I’d like you to meet Esther Williams. She’s a pretty ring neck dove that developed a seriously splayed leg on one side. She’s the second chick with this issue from my first pair of doves, Sky and Storm. They have produced several normal chicks before this.
The first chick that fledged with this deformity spent most of its time on the floor of the cage. This cage is outside and raised slightly off the ground. S/he could get to the food above, and the water was on the floor along with the grit. I expected this one to be a life-long pet.
Sadly, this first dove was attacked at night through the bottom of the cage. I thought the dove was dead but actually it proved to be alive. I brought it inside, cleaned the wounds and began a treatment of antibiotics. But it was no use. The poor thing died a week later.
I routinely pull the dove eggs so they don’t overproduce. But I worry about the hen and the toll it takes on her to keep laying eggs. So I set the eggs out for a week then put them back in. Apparently I didn’t keep good track of when I pulled the eggs. This little sweetie hatched and was raised by the parents. Oh, well.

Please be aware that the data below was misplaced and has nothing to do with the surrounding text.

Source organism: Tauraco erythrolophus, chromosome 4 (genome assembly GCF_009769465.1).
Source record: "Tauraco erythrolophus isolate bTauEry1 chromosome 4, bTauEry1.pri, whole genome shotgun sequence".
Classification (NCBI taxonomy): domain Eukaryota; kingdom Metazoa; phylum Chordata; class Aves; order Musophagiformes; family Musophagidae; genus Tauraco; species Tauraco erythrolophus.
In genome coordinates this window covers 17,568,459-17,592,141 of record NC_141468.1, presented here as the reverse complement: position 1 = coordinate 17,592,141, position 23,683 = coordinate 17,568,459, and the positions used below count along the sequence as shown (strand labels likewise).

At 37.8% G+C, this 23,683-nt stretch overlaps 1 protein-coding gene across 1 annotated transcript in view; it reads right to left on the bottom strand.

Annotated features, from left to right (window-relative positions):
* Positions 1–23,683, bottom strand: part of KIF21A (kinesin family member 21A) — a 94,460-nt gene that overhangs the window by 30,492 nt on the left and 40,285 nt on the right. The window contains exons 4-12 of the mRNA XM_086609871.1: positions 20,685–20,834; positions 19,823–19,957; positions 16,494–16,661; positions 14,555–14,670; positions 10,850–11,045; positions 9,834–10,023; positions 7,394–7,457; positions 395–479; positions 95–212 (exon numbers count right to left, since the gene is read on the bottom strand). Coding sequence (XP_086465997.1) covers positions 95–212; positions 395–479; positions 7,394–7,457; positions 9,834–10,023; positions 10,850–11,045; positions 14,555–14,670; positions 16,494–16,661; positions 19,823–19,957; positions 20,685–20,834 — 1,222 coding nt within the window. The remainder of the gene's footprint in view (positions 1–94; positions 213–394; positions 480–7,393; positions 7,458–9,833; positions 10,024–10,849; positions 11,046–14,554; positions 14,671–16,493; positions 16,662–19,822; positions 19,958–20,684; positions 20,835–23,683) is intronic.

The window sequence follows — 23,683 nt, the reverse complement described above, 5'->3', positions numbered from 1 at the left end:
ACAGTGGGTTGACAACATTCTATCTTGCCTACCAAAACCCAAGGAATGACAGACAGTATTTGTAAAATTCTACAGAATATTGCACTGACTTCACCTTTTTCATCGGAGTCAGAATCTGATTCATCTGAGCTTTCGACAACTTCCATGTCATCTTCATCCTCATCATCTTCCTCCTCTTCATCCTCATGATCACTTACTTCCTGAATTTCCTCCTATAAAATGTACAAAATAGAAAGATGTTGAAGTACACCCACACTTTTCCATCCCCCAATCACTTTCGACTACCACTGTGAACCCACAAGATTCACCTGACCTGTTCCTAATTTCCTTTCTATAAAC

When she fledged and I saw the problem with her leg, I felt so depressed. I don’t know why things like that happen. And I expected I would lose her the same way. I had placed a big cactus behind the cage, hoping to discourage predators, and it worked somewhat.
Esther learned to fly and could navigate easily from the bottom of the cage to the roosting box. At night, she always seemed to know to go up. She had a better chance than her sibling had.
One morning, I went out and found her in the water dish. She was soaked and apparently couldn’t get herself out of the water. So I picked her up and put her in the sunshine. Later I checked on her and she seemed dry and in good shape.
The next time I found her in the water, it was late in the afternoon. I had been gone all day. The night wasn’t going to be frosty, but I didn’t think it would be good for her to stay out. So in she came. And she got her name from her habit of diving into the water.
She’s been moved around a bit, but seems okay. She just doesn’t know why she is in with all the hookbills. Esther is a pretty girl, but I have the fear she won’t last very long. Already her foot on her bad leg was bitten by my psycho conure, Beeby. Antibiotics, cleaning regularly, and barriers between the cages. I hope she learns to calm down around people, but whatever happens I will enjoy the gift of this sweet dove.
Thanks for reading, I’ll be back on Sunday.